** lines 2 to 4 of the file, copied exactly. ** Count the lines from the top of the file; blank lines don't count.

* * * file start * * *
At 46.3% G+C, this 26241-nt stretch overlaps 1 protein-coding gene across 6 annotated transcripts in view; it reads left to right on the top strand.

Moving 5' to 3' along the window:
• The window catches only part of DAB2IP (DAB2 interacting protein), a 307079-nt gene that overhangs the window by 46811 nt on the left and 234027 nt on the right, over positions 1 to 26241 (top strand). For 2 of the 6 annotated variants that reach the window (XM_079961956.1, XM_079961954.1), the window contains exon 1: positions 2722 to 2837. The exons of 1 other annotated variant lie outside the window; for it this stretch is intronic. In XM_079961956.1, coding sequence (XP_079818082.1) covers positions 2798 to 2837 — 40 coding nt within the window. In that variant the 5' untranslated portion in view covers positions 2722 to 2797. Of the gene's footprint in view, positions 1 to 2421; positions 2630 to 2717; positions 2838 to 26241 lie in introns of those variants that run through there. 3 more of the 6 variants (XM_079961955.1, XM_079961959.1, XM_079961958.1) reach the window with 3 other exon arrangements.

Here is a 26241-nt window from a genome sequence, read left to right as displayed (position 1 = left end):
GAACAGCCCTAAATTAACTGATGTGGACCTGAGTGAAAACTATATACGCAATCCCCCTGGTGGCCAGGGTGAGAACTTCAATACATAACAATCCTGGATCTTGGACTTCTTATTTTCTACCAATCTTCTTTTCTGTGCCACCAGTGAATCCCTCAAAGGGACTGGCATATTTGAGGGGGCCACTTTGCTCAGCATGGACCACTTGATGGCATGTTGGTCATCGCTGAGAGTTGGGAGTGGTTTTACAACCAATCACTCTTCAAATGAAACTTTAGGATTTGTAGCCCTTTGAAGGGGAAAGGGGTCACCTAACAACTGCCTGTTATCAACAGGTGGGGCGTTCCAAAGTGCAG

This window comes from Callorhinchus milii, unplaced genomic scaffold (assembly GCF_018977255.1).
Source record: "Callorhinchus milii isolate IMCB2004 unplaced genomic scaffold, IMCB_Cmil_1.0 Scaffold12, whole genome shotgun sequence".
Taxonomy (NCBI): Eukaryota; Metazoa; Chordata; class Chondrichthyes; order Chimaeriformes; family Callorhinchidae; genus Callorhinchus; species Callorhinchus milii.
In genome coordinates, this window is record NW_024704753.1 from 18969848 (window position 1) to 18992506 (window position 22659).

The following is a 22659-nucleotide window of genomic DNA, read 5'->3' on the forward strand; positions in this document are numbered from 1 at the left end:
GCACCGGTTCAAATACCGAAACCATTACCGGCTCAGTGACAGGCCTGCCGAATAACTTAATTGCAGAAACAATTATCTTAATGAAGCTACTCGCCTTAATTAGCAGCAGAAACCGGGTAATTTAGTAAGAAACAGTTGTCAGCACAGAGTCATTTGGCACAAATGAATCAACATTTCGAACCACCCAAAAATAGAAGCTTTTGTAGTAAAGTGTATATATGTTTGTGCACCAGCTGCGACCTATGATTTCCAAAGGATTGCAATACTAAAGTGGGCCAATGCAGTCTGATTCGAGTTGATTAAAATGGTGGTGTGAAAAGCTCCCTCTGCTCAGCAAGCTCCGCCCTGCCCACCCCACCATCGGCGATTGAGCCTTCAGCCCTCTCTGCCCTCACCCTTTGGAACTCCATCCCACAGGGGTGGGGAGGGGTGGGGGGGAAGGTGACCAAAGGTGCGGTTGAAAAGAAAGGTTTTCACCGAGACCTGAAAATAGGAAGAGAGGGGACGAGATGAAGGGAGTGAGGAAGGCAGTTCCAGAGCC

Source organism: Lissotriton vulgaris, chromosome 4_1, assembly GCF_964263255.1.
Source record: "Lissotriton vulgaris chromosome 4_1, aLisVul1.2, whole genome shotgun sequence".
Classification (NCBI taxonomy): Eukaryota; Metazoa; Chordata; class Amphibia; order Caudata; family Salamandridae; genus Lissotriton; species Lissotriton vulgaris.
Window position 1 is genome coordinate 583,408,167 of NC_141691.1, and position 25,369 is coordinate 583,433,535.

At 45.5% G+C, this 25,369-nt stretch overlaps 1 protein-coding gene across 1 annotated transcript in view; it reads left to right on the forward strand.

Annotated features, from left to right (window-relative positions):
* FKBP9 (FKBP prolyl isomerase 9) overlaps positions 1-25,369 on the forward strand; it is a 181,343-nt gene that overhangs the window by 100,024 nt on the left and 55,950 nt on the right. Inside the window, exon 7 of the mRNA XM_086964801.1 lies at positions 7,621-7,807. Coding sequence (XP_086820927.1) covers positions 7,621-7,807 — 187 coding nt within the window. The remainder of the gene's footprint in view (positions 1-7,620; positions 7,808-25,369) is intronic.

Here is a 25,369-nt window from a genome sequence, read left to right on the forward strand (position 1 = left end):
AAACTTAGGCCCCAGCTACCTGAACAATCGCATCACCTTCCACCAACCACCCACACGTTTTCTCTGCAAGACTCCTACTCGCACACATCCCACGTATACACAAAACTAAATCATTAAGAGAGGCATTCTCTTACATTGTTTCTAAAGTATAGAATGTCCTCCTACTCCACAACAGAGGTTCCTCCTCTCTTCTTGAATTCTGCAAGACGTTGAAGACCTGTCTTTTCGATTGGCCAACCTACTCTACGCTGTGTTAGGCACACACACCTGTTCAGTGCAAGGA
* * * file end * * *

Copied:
Moving 5' to 3' along the window:
• The window catches only part of DAB2IP (DAB2 interacting protein), a 307079-nt gene that overhangs the window by 46811 nt on the left and 234027 nt on the right, over positions 1 to 26241 (top strand). For 2 of the 6 annotated variants that reach the window (XM_079961956.1, XM_079961954.1), the window contains exon 1: positions 2722 to 2837. The exons of 1 other annotated variant lie outside the window; for it this stretch is intronic. In XM_079961956.1, coding sequence (XP_079818082.1) covers positions 2798 to 2837 — 40 coding nt within the window. In that variant the 5' untranslated portion in view covers positions 2722 to 2797. Of the gene's footprint in view, positions 1 to 2421; positions 2630 to 2717; positions 2838 to 26241 lie in introns of those variants that run through there. 3 more of the 6 variants (XM_079961955.1, XM_079961959.1, XM_079961958.1) reach the window with 3 other exon arrangements.

Here is a 26241-nt window from a genome sequence, read left to right as displayed (position 1 = left end):